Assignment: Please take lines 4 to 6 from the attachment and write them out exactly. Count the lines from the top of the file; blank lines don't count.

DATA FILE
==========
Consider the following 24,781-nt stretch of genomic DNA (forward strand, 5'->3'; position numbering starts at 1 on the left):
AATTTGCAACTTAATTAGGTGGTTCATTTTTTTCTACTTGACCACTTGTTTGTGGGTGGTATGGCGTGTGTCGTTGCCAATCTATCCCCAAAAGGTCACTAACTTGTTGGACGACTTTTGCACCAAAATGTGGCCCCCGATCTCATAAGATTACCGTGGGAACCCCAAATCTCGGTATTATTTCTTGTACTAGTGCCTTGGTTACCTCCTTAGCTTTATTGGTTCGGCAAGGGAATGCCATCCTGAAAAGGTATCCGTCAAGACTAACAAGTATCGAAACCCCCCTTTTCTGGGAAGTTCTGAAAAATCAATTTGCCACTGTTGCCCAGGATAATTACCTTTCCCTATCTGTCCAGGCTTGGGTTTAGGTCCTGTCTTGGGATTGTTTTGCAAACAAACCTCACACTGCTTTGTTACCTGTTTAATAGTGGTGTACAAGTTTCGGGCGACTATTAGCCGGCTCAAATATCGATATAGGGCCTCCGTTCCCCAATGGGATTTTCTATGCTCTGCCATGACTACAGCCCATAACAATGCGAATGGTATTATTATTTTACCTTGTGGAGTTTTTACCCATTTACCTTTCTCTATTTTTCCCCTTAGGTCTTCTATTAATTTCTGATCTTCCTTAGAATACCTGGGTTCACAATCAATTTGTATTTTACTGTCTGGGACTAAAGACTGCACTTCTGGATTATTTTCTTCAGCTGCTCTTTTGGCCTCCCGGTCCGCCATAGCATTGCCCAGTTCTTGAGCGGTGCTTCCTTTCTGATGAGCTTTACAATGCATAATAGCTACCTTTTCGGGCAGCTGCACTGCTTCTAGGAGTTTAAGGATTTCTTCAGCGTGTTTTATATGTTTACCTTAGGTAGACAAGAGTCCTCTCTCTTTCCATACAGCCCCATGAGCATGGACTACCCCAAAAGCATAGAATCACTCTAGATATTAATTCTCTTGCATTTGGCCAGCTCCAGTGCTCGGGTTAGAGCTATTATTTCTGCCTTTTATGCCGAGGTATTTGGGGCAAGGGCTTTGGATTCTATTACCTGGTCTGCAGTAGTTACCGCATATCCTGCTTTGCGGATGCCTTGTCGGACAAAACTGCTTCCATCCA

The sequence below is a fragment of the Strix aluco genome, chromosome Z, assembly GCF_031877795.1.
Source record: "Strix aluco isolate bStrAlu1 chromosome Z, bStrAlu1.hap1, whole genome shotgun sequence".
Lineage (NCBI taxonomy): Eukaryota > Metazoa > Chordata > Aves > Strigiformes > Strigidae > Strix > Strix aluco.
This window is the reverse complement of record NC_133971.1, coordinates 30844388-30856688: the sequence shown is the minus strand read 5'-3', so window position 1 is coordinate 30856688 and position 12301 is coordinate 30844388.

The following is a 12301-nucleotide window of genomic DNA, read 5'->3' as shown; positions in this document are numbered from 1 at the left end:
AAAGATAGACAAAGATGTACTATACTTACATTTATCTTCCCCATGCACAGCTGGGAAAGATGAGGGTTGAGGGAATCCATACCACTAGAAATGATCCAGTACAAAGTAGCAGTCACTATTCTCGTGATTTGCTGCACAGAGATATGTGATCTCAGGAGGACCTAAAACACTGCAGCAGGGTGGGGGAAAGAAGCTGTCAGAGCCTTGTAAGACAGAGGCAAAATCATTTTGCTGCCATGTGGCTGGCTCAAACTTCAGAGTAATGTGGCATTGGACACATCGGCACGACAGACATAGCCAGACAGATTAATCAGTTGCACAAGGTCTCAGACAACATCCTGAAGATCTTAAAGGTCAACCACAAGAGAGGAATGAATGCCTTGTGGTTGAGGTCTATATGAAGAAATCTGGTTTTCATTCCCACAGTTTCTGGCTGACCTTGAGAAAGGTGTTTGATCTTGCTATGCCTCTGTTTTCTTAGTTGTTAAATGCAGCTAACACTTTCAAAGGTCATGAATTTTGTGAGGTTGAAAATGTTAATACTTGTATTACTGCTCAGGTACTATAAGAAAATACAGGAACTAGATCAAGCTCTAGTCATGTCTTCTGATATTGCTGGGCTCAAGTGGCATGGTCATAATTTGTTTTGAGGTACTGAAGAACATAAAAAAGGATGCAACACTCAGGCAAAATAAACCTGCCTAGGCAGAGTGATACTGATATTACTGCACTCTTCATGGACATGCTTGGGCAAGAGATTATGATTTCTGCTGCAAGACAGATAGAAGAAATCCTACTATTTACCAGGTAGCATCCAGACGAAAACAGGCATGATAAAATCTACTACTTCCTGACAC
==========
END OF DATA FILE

Source record: "Strix aluco isolate bStrAlu1 chromosome Z, bStrAlu1.hap1, whole genome shotgun sequence".
Lineage (NCBI taxonomy): Eukaryota > Metazoa > Chordata > Aves > Strigiformes > Strigidae > Strix > Strix aluco.
This window is the reverse complement of record NC_133971.1, coordinates 30844388-30856688: the sequence shown is the minus strand read 5'-3', so window position 1 is coordinate 30856688 and position 12301 is coordinate 30844388.